By Nivriti Butalia
There are levels of deceit that can corrode your tongue. I am not talking about those. I am not talking about having a parallel life or a second family tucked away. No extreme duplicitousness, none of the Nirav Modi-like behaviour, the jeweller who allegedly swindled Punjab National Bank of Rs280 crore, and who likes to see his name on hoardings in south Delhi. Nothing too vile (this is subjective) or murderous (less subjective). I am interested more in the run-of-the-mill deceit, everyday acts of subterfuge. The compliments without heart, good manners for show, the empty smiles and the fakery. Anything more dramatic I prefer to see when it’s no skin of my back, or on screen, which is why films like Phantom Thread linger in memory.I believe I adore deceit. My father tells me how even as a kid, if I wanted, I had a knack ‘of wrapping someone around my little finger’. As a kid, I didn’t know what he meant. Was my father endorsing a string of my behaviours in certain familial settings, or was he, from an anthropological point of view, amused that a child — of his, that too — could experiment so casually with deceit?
It was a soaring feeling. Like discovering you can make people laugh. There’s a headiness to it that makes you crave more. It’s understanding that with the practice of certain behaviours, you can achieve certain results. With the addition of Tabasco sauce, food becomes less bland.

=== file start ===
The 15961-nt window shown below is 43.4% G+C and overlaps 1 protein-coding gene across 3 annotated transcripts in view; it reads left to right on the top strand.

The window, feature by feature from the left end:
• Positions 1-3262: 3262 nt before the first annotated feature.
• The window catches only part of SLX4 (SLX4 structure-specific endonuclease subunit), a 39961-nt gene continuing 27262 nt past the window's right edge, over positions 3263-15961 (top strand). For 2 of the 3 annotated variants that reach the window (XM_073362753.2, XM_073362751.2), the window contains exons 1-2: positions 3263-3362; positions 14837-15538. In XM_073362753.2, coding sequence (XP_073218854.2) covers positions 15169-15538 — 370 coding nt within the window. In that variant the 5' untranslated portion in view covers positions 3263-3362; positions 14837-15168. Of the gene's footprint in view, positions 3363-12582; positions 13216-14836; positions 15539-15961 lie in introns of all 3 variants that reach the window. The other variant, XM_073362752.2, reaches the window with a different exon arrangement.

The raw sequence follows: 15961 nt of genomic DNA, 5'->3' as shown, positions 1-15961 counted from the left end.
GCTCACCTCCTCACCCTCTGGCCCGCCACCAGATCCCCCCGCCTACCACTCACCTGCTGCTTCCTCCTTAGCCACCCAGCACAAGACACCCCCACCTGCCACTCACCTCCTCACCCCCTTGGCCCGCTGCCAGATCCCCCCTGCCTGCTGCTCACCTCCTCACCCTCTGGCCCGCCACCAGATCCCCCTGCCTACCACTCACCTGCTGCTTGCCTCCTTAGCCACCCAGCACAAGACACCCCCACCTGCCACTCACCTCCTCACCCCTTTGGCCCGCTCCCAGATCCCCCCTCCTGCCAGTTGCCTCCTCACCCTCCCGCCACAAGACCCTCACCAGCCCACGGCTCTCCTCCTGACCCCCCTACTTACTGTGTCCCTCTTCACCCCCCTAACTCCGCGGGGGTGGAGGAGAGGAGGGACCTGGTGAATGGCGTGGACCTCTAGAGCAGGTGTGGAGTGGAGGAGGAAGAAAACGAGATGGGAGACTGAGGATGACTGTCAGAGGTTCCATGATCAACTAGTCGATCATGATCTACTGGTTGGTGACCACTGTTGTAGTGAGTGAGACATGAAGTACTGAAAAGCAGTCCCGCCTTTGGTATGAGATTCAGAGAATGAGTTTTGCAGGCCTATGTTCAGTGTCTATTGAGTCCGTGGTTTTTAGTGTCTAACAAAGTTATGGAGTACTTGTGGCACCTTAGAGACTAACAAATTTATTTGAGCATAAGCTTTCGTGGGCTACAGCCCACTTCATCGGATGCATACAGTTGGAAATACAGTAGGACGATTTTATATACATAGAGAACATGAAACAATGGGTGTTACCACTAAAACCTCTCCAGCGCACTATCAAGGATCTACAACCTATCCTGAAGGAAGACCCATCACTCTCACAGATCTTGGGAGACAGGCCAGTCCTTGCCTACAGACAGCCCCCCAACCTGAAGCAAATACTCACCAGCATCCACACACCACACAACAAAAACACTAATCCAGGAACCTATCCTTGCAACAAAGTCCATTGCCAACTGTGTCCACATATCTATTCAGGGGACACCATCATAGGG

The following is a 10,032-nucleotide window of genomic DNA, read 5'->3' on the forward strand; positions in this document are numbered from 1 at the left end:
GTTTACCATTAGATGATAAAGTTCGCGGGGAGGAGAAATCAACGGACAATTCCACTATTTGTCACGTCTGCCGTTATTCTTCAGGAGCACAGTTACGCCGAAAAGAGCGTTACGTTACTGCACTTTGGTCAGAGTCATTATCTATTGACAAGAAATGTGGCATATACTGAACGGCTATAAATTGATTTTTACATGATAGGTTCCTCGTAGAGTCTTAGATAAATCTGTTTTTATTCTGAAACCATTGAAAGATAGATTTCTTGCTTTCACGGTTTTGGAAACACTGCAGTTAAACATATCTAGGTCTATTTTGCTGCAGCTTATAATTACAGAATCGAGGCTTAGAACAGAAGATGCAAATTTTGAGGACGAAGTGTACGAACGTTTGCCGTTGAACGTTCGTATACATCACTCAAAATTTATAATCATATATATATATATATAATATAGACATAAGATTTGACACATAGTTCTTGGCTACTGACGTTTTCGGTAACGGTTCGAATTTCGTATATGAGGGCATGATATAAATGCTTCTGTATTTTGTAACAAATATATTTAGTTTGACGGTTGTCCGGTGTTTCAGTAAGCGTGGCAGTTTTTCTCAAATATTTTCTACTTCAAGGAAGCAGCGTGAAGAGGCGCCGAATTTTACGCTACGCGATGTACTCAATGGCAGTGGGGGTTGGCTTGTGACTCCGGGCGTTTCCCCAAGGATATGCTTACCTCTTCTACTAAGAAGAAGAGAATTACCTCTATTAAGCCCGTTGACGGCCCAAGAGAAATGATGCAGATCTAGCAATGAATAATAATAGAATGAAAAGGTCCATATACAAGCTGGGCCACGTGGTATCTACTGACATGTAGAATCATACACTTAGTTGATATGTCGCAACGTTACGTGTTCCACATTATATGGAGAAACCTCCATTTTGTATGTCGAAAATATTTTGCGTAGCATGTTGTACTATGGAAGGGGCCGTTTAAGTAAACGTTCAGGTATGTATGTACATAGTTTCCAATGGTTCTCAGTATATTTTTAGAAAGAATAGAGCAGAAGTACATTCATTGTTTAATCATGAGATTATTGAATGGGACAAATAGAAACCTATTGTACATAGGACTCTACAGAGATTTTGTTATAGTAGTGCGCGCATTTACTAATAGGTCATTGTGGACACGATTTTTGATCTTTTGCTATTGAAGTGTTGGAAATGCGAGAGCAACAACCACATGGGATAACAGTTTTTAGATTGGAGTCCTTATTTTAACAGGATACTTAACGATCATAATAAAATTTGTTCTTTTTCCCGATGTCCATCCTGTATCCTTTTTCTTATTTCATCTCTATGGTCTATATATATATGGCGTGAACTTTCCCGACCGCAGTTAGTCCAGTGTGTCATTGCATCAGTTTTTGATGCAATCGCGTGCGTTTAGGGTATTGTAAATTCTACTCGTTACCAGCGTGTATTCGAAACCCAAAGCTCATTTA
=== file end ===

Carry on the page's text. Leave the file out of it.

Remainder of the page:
In Joanne Harris’s novel, Five Quarters of the Orange, the daughter sews orange rinds into the hem of her mother’s pillowcases — to exacerbate her mother’s migraine. When I read that book, I rushed to judgement: what a horrible girl! But she’s not poisoning the mother. It’s not a sin. Sure, it’s a horrible thing to do. Ethically, I stand by my first gut reaction. But isn’t it fascinating? Don’t you want more? Sometimes I wonder whether the more one-dimensional ‘good’ people I know are capable of deceit. And ‘buttering-up’ someone doesn’t count. It’s a less interesting form and no patch on orange rinds.